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POLICY OPTIONS AND RECOMMENDATIONS 189 In the course of this study, the panel has found that the data available from public sources are barely sufficient to analyze the impacts of technology on employment. In some cases these data problems reflect the rapid expansion of new sectors of the economy, such as services, for which federal agencies have been hard-pressed to monitor and collect data comparable in quality and quantity to those available for manufac- turing. In other cases the data have declined in quality during the past decade as a result of reductions in collection budgets and efforts. We recommend that the Bureau of Labor Statistics expand its survey of displaced workers (the special supplement to the Current Population Surveys to allow annual data collection and that this survey improve its question on the nature and effect of advance notice of lay odds. We recommend that any expansion of adjustment assistance services for displaced workers be accompanied by rigorous evaluations of these programs to provide information on the long-term effectiveness of dif- ferent program designs and strategies. To reduce the potentialfor conflicts of interest that may arise when an organization charged with operating adjustment assistance programs has sole responsibility for the design and administration of evaluations of these programs, we recommend that federal and state agencies respon- sible for the operation of such programs share with other agencies the responsibility for evaluating them, or conduct such evaluations with the advice of independent expert panels. We recommend that evaluations be undertaken of the implementation of the provisions of the Perkins Vocational Education Act of 1984 that allow federal and state funds to be used for improving the skills of the employed work force. In addition, a federally sponsored evaluation of a sample of state-level programs in upgrade training should be undertal<;en to determine the overall effectiveness of such programs and the specific design features that contribute to success. Better data on the needs of displaced workers and better evaluations of the effectiveness of adjustment assistance programs for them, including retraining and advance notice of plant closures and large-scale layoffs, are urgently needed. To promote the development of the most appropriate evaluation designs and techniques, it may be useful to divide the responsibility for the evaluation of worker adjustment programs between the agencies in charge of program administration (at the federal level, the Departments of Labor and Education) and another federal agency, in a fashion similar to that recommended by the U.S. Department of Labor's Advisory Panel on Job Training Longitudinal Survey Research (19851. Such an assignment of evaluation responsibility would ensure a critical and rigorous evaluation of the numerous experiments that we believe are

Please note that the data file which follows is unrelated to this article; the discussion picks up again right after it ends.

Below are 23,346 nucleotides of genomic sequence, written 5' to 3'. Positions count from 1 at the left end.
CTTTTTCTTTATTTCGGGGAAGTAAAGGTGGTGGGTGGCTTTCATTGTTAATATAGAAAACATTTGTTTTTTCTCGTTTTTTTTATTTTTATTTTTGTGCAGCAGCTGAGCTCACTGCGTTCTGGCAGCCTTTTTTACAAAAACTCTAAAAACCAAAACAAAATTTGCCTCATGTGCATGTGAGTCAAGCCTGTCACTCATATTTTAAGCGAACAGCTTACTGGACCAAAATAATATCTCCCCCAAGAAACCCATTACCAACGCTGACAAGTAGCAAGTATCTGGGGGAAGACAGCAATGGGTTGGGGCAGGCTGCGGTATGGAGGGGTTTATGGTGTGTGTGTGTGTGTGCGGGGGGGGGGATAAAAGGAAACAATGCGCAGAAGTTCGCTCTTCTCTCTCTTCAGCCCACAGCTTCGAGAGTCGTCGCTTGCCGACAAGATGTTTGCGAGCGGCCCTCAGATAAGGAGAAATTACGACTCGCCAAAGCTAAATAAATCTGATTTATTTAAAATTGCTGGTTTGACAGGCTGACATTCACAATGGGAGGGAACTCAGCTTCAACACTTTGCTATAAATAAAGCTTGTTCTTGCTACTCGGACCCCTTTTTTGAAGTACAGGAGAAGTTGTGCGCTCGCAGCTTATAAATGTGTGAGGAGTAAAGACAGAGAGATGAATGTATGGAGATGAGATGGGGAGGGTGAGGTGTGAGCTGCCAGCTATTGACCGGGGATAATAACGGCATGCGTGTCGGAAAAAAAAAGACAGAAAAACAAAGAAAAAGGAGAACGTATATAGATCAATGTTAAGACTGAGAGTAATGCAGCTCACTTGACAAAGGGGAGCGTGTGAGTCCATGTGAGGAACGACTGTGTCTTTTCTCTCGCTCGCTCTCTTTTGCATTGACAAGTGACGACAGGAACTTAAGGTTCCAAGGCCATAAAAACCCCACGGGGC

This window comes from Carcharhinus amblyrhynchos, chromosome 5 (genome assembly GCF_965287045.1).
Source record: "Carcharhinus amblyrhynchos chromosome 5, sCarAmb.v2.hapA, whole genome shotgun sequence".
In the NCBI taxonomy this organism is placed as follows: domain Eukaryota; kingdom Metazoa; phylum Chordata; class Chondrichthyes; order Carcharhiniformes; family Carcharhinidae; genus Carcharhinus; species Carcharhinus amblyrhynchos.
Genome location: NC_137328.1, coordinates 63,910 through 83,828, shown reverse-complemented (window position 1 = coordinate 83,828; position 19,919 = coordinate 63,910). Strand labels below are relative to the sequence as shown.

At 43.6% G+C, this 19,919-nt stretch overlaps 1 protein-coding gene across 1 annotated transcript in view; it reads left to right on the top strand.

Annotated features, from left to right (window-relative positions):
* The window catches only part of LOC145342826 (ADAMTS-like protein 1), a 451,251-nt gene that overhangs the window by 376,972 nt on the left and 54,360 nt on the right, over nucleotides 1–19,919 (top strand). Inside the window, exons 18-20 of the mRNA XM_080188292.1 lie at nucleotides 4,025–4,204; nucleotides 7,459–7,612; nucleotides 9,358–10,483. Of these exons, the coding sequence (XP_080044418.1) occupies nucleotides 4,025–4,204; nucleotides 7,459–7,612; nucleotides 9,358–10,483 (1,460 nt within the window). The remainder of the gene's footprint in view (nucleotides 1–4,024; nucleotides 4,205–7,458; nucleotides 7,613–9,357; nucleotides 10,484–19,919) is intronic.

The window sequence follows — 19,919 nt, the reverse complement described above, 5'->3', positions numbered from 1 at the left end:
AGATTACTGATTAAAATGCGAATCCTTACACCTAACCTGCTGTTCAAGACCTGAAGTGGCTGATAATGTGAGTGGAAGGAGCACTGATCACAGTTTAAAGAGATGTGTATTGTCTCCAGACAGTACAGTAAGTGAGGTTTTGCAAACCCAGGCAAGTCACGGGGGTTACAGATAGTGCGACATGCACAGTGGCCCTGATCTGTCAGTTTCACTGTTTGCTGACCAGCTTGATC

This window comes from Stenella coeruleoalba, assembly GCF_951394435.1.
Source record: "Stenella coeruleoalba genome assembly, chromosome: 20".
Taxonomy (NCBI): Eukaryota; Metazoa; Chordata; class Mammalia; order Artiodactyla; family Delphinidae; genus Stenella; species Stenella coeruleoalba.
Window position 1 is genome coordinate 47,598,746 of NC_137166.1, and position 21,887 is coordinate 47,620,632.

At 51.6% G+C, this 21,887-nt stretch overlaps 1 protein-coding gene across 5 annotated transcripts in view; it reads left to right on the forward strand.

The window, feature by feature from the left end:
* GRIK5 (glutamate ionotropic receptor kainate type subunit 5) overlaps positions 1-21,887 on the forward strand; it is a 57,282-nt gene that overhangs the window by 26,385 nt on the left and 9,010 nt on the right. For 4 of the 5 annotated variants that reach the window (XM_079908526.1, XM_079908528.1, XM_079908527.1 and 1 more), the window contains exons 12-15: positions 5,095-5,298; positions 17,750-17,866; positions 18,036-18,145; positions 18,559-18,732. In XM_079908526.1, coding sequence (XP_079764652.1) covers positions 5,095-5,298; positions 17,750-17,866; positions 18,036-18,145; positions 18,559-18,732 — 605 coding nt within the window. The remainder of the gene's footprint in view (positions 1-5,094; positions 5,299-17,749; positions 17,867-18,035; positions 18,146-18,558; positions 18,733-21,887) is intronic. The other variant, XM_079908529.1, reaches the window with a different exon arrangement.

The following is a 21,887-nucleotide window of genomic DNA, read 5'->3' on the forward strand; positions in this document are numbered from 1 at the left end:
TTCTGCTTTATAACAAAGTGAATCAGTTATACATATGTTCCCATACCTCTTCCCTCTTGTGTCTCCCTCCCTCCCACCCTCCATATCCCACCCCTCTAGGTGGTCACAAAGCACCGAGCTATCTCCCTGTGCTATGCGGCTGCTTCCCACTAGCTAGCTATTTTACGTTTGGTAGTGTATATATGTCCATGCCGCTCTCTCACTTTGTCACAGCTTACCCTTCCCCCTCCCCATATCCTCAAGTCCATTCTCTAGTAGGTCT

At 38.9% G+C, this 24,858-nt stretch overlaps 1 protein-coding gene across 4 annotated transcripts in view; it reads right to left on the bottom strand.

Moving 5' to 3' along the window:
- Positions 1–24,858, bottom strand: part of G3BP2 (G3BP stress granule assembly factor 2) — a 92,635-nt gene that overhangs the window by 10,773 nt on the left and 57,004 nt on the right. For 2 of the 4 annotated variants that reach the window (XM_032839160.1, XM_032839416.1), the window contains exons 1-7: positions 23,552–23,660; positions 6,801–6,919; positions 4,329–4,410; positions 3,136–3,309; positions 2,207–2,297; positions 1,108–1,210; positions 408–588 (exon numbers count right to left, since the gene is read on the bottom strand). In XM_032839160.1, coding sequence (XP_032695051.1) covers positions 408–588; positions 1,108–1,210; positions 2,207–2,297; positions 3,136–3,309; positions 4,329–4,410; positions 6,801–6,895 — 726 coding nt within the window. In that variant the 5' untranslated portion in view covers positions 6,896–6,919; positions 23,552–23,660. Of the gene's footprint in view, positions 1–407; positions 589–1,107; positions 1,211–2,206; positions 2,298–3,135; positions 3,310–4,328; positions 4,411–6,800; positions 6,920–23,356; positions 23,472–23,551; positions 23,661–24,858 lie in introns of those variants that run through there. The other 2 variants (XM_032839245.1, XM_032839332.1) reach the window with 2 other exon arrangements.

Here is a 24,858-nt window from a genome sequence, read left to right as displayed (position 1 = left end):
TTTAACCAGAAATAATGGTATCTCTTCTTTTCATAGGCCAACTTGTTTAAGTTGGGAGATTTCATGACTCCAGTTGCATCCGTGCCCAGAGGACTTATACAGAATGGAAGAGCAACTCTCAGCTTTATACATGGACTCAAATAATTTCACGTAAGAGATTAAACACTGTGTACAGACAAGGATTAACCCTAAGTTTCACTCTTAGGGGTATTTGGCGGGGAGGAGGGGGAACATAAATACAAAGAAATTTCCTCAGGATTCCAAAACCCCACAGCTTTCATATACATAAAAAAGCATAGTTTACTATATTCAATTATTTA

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. 190 TECHNOLOGY AND EMPLO YMENT necessary in this area. Another alternative would be for the departments to carry out their evaluations in cooperation with an expert standing panel, organized by their secretaries, the National Research Council, or another independent group. One model for such a panel is the Panel on Decennial Census Methodology of the National Research Council's Committee on Behavioral and Social Sciences and Education, which works closely with the Bureau of the Census. Health and Safety Impacts of Technological Change We recommend a major interdisciplinary study of the consequences of technological change for workplace health and safety and the regulatory structure designed to ensure that worker health and safety are protected. These areas also should be monitored carefully by federal and state agencies. The impacts of technological change on workplace health and safety raise important issues in areas ranging from engineering and toxicology to employee rights. Many of the workplace hazards associated with new technologies are not themselves novel, but they may raise issues for the enforcement of health and safety regulations as a result of changes in the structure of the workplace and the composition of the work force. On the other hand, significant opportunities for improving health and safety should be created by applications of information and computer-based manufacturing technologies. In view of the importance of this issue for the welfare of the American population, we feel that a major study should be undertaken of worker health and safety in the workplace of the future. RECOMMENDATIONS FOR THE PRIVATE SECTOR Labor-Management Collaboration in Technology Adoption Rates of adoption of new technologies, as well as the exploitation of computer-based manufacturing and office automation technologies to increase worker productivity, satisfaction, and safety, are affected significantly by the management of the adoption process. If the process proceeds smoothly, both workers and management can benefit from these technologies, which have the potential to enrich work as well as enhance its efficiency. The potential payoffs from cooperation between labor and management in technology adoption are high, but such cooperation has been lacking in some U.S. industries. Our recommen- dations in this area highlight some key components of successful adoption strategies.